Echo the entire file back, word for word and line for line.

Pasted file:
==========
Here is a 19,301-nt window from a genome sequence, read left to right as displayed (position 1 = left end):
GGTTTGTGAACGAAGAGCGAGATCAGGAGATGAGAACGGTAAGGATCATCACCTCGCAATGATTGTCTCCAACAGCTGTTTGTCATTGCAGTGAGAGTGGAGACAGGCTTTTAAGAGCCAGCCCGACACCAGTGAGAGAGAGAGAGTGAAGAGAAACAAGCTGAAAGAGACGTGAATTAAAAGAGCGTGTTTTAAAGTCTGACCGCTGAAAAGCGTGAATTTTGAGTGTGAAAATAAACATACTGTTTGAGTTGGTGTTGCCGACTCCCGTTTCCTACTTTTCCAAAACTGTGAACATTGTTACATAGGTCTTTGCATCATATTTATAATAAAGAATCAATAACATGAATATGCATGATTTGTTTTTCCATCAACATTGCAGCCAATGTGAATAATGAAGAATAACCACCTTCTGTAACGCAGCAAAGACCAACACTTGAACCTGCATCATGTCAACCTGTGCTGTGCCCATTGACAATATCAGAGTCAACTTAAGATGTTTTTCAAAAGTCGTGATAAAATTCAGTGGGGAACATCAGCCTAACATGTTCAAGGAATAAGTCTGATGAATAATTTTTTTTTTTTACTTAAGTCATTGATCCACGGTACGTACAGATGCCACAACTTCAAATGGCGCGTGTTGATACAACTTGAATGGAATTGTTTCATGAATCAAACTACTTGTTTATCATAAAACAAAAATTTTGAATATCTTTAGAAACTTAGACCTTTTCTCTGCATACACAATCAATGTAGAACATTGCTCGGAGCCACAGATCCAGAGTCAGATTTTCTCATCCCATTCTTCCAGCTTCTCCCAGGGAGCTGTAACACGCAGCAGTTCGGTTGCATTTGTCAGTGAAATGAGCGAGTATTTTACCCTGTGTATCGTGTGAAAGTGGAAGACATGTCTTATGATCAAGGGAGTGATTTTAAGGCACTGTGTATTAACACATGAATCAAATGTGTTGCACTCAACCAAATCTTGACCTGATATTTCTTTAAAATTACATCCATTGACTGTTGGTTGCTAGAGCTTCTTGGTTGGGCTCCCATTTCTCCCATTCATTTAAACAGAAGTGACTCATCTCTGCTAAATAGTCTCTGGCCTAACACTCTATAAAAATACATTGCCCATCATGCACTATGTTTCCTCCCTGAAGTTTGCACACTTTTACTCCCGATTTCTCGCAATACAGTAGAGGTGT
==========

Here is a 19,301-nt window from a genome sequence, read left to right as displayed (position 1 = left end):
GGTTTGTGAACGAAGAGCGAGATCAGGAGATGAGAACGGTAAGGATCATCACCTCGCAATGATTGTCTCCAACAGCTGTTTGTCATTGCAGTGAGAGTGGAGACAGGCTTTTAAGAGCCAGCCCGACACCAGTGAGAGAGAGAGAGTGAAGAGAAACAAGCTGAAAGAGACGTGAATTAAAAGAGCGTGTTTTAAAGTCTGACCGCTGAAAAGCGTGAATTTTGAGTGTGAAAATAAACATACTGTTTGAGTTGGTGTTGCCGACTCCCGTTTCCTACTTTTCCAAAACTGTGAACATTGTTACATAGGTCTTTGCATCATATTTATAATAAAGAATCAATAACATGAATATGCATGATTTGTTTTTCCATCAACATTGCAGCCAATGTGAATAATGAAGAATAACCACCTTCTGTAACGCAGCAAAGACCAACACTTGAACCTGCATCATGTCAACCTGTGCTGTGCCCATTGACAATATCAGAGTCAACTTAAGATGTTTTTCAAAAGTCGTGATAAAATTCAGTGGGGAACATCAGCCTAACATGTTCAAGGAATAAGTCTGATGAATAATTTTTTTTTTTTACTTAAGTCATTGATCCACGGTACGTACAGATGCCACAACTTCAAATGGCGCGTGTTGATACAACTTGAATGGAATTGTTTCATGAATCAAACTACTTGTTTATCATAAAACAAAAATTTTGAATATCTTTAGAAACTTAGACCTTTTCTCTGCATACACAATCAATGTAGAACATTGCTCGGAGCCACAGATCCAGAGTCAGATTTTCTCATCCCATTCTTCCAGCTTCTCCCAGGGAGCTGTAACACGCAGCAGTTCGGTTGCATTTGTCAGTGAAATGAGCGAGTATTTTACCCTGTGTATCGTGTGAAAGTGGAAGACATGTCTTATGATCAAGGGAGTGATTTTAAGGCACTGTGTATTAACACATGAATCAAATGTGTTGCACTCAACCAAATCTTGACCTGATATTTCTTTAAAATTACATCCATTGACTGTTGGTTGCTAGAGCTTCTTGGTTGGGCTCCCATTTCTCCCATTCATTTAAACAGAAGTGACTCATCTCTGCTAAATAGTCTCTGGCCTAACACTCTATAAAAATACATTGCCCATCATGCACTATGTTTCCTCCCTGAAGTTTGCACACTTTTACTCCCGATTTCTCGCAATACAGTAGAGGTGT